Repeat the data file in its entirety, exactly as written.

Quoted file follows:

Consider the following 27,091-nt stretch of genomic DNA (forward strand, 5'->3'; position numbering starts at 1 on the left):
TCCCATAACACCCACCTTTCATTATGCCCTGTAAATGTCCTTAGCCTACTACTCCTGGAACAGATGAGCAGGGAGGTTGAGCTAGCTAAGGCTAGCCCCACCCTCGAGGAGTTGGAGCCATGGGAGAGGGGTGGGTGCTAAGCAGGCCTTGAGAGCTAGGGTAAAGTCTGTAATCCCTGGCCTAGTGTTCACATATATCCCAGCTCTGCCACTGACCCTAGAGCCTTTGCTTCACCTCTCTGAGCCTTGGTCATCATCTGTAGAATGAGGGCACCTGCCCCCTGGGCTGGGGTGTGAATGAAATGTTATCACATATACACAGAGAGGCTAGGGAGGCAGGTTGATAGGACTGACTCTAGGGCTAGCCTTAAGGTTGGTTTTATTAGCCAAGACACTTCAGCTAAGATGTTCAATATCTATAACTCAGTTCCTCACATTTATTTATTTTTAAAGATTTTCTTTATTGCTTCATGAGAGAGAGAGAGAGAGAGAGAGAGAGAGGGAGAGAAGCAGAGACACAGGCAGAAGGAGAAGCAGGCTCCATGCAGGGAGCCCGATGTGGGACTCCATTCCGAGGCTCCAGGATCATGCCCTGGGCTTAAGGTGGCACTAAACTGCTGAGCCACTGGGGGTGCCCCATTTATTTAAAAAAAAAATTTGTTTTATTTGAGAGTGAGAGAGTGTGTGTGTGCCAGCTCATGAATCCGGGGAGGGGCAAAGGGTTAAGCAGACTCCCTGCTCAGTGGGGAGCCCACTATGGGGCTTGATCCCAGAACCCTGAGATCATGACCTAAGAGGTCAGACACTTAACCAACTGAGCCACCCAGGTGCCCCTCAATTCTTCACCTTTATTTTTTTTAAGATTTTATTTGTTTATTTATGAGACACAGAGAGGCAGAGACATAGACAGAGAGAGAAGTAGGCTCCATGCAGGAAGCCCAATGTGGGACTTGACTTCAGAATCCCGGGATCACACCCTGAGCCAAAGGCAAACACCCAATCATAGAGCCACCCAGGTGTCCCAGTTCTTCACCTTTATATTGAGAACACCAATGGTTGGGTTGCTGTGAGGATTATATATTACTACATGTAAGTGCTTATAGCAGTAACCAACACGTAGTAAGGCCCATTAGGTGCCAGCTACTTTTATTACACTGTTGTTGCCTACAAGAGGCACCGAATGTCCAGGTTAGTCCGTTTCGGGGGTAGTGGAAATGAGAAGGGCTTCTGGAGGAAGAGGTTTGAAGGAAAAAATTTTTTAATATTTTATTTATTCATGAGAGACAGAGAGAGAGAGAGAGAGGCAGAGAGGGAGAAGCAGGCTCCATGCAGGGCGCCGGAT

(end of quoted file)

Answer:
Consider the following 27,091-nt stretch of genomic DNA (forward strand, 5'->3'; position numbering starts at 1 on the left):
TCCCATAACACCCACCTTTCATTATGCCCTGTAAATGTCCTTAGCCTACTACTCCTGGAACAGATGAGCAGGGAGGTTGAGCTAGCTAAGGCTAGCCCCACCCTCGAGGAGTTGGAGCCATGGGAGAGGGGTGGGTGCTAAGCAGGCCTTGAGAGCTAGGGTAAAGTCTGTAATCCCTGGCCTAGTGTTCACATATATCCCAGCTCTGCCACTGACCCTAGAGCCTTTGCTTCACCTCTCTGAGCCTTGGTCATCATCTGTAGAATGAGGGCACCTGCCCCCTGGGCTGGGGTGTGAATGAAATGTTATCACATATACACAGAGAGGCTAGGGAGGCAGGTTGATAGGACTGACTCTAGGGCTAGCCTTAAGGTTGGTTTTATTAGCCAAGACACTTCAGCTAAGATGTTCAATATCTATAACTCAGTTCCTCACATTTATTTATTTTTAAAGATTTTCTTTATTGCTTCATGAGAGAGAGAGAGAGAGAGAGAGAGAGAGGGAGAGAAGCAGAGACACAGGCAGAAGGAGAAGCAGGCTCCATGCAGGGAGCCCGATGTGGGACTCCATTCCGAGGCTCCAGGATCATGCCCTGGGCTTAAGGTGGCACTAAACTGCTGAGCCACTGGGGGTGCCCCATTTATTTAAAAAAAAAATTTGTTTTATTTGAGAGTGAGAGAGTGTGTGTGTGCCAGCTCATGAATCCGGGGAGGGGCAAAGGGTTAAGCAGACTCCCTGCTCAGTGGGGAGCCCACTATGGGGCTTGATCCCAGAACCCTGAGATCATGACCTAAGAGGTCAGACACTTAACCAACTGAGCCACCCAGGTGCCCCTCAATTCTTCACCTTTATTTTTTTTAAGATTTTATTTGTTTATTTATGAGACACAGAGAGGCAGAGACATAGACAGAGAGAGAAGTAGGCTCCATGCAGGAAGCCCAATGTGGGACTTGACTTCAGAATCCCGGGATCACACCCTGAGCCAAAGGCAAACACCCAATCATAGAGCCACCCAGGTGTCCCAGTTCTTCACCTTTATATTGAGAACACCAATGGTTGGGTTGCTGTGAGGATTATATATTACTACATGTAAGTGCTTATAGCAGTAACCAACACGTAGTAAGGCCCATTAGGTGCCAGCTACTTTTATTACACTGTTGTTGCCTACAAGAGGCACCGAATGTCCAGGTTAGTCCGTTTCGGGGGTAGTGGAAATGAGAAGGGCTTCTGGAGGAAGAGGTTTGAAGGAAAAAATTTTTTAATATTTTATTTATTCATGAGAGACAGAGAGAGAGAGAGAGAGGCAGAGAGGGAGAAGCAGGCTCCATGCAGGGCGCCGGAT